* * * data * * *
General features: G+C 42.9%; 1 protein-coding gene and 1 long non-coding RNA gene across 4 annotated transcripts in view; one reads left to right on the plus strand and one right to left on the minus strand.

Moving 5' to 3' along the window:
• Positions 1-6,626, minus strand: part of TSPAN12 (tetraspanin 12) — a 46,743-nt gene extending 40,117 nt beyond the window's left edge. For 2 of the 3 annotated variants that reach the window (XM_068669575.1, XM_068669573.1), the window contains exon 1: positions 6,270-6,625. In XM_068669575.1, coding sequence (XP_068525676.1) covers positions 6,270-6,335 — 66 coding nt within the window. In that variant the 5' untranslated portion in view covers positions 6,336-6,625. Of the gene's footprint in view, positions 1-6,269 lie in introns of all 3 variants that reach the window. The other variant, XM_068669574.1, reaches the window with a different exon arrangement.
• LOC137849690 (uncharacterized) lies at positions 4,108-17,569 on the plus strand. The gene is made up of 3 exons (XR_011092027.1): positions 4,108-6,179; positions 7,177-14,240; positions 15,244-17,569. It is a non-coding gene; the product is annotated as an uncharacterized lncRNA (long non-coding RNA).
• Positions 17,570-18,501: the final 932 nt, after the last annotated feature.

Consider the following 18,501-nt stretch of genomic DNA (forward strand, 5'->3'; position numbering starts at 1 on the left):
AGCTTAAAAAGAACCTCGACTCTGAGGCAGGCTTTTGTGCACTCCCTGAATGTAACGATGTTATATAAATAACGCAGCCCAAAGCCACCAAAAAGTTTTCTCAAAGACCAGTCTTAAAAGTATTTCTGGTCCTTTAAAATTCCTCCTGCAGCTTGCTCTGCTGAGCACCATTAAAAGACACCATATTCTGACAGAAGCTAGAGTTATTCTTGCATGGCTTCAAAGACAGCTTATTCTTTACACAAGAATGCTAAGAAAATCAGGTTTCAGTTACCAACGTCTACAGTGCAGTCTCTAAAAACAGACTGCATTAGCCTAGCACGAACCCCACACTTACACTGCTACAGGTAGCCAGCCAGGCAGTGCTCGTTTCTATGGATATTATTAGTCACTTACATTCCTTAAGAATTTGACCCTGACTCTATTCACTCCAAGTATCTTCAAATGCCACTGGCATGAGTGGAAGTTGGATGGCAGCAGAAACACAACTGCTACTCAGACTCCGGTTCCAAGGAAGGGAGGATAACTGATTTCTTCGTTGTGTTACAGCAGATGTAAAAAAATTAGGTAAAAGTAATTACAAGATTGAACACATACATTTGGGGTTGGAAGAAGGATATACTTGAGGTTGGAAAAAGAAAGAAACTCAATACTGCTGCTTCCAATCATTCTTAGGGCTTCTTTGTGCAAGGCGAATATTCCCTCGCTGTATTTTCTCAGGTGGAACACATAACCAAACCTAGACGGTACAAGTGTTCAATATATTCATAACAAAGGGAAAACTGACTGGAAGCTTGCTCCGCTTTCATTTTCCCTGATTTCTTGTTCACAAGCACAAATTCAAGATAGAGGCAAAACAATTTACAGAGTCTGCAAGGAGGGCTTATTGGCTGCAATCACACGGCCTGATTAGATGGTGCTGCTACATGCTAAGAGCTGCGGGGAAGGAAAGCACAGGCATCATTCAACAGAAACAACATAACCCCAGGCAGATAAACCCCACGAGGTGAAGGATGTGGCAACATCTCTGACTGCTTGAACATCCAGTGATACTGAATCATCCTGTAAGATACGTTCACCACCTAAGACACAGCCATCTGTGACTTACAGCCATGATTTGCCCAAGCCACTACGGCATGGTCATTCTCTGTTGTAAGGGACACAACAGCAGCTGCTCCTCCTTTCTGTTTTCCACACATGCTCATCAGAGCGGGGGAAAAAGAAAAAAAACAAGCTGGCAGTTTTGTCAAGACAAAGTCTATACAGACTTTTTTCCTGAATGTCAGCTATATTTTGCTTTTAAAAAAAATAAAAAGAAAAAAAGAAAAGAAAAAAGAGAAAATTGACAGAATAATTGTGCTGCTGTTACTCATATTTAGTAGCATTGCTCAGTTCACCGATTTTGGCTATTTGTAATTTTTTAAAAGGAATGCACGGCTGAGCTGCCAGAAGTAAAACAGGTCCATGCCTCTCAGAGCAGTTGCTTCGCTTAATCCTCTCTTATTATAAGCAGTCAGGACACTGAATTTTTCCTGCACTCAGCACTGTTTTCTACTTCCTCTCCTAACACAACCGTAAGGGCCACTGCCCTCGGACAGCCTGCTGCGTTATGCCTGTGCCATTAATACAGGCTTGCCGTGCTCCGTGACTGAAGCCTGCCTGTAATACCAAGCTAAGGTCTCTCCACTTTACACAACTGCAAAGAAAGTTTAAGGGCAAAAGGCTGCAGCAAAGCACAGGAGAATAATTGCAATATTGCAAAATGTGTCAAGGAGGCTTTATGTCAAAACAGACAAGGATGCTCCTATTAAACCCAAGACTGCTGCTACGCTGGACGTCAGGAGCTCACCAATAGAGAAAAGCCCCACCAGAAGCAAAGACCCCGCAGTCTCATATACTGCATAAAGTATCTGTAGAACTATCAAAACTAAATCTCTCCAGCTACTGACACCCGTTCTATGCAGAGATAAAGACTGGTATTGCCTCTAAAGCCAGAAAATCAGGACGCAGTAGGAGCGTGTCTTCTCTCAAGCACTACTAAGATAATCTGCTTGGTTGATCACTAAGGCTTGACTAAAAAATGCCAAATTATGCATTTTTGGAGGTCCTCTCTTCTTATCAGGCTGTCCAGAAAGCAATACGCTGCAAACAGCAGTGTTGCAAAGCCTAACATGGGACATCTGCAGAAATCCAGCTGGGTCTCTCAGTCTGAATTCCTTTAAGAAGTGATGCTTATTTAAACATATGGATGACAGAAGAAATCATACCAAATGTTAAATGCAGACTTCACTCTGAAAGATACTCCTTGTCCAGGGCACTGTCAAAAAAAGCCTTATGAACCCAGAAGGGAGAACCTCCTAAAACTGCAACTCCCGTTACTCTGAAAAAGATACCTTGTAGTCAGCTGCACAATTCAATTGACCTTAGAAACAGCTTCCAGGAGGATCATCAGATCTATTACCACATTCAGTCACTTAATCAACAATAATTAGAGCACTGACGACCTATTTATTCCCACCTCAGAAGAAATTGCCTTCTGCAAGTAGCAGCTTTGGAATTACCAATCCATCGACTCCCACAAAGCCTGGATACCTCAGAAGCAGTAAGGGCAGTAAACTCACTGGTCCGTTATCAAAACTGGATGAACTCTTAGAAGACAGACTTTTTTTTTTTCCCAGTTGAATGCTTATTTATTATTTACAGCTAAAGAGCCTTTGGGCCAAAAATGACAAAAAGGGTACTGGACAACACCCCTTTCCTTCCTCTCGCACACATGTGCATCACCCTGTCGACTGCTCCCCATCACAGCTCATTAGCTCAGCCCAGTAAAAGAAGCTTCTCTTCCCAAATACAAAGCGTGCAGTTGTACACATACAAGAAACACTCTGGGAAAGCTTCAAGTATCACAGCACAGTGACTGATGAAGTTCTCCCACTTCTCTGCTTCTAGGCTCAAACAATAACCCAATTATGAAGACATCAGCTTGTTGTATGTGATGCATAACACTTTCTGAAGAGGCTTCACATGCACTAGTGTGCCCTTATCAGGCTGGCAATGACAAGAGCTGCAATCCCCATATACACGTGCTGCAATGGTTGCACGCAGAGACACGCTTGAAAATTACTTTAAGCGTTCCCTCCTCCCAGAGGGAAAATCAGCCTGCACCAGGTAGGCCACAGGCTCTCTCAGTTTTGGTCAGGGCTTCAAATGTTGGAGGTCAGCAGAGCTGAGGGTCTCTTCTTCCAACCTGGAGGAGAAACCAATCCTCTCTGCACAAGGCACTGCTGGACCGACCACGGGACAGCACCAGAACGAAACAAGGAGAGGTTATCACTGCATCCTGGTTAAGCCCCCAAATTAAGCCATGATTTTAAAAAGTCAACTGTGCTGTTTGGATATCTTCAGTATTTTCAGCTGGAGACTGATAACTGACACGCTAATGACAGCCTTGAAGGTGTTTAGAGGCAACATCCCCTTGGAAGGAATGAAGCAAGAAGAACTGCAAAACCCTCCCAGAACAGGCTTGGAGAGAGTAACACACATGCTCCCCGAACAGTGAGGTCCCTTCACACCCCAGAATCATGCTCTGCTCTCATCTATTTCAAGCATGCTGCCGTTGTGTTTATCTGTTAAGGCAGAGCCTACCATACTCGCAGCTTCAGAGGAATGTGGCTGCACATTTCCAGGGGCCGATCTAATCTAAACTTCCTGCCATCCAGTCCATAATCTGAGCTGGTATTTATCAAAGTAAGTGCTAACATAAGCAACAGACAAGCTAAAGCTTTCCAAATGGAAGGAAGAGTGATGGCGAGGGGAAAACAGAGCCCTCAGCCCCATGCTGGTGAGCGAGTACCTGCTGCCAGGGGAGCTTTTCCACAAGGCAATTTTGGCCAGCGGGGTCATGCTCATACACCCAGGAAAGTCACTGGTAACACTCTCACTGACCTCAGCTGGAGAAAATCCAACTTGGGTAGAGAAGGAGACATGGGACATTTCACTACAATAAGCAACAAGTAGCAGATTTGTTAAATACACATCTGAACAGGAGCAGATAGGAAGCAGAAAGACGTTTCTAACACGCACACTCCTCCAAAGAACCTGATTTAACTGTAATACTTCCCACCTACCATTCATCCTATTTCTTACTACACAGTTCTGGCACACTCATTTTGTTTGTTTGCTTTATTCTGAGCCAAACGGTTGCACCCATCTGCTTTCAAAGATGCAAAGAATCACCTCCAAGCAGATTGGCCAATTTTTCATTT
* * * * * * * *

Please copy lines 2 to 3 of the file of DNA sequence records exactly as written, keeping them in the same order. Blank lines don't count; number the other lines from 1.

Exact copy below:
Moving 5' to 3' along the window:
• Positions 1-6,626, minus strand: part of TSPAN12 (tetraspanin 12) — a 46,743-nt gene extending 40,117 nt beyond the window's left edge. For 2 of the 3 annotated variants that reach the window (XM_068669575.1, XM_068669573.1), the window contains exon 1: positions 6,270-6,625. In XM_068669575.1, coding sequence (XP_068525676.1) covers positions 6,270-6,335 — 66 coding nt within the window. In that variant the 5' untranslated portion in view covers positions 6,336-6,625. Of the gene's footprint in view, positions 1-6,269 lie in introns of all 3 variants that reach the window. The other variant, XM_068669574.1, reaches the window with a different exon arrangement.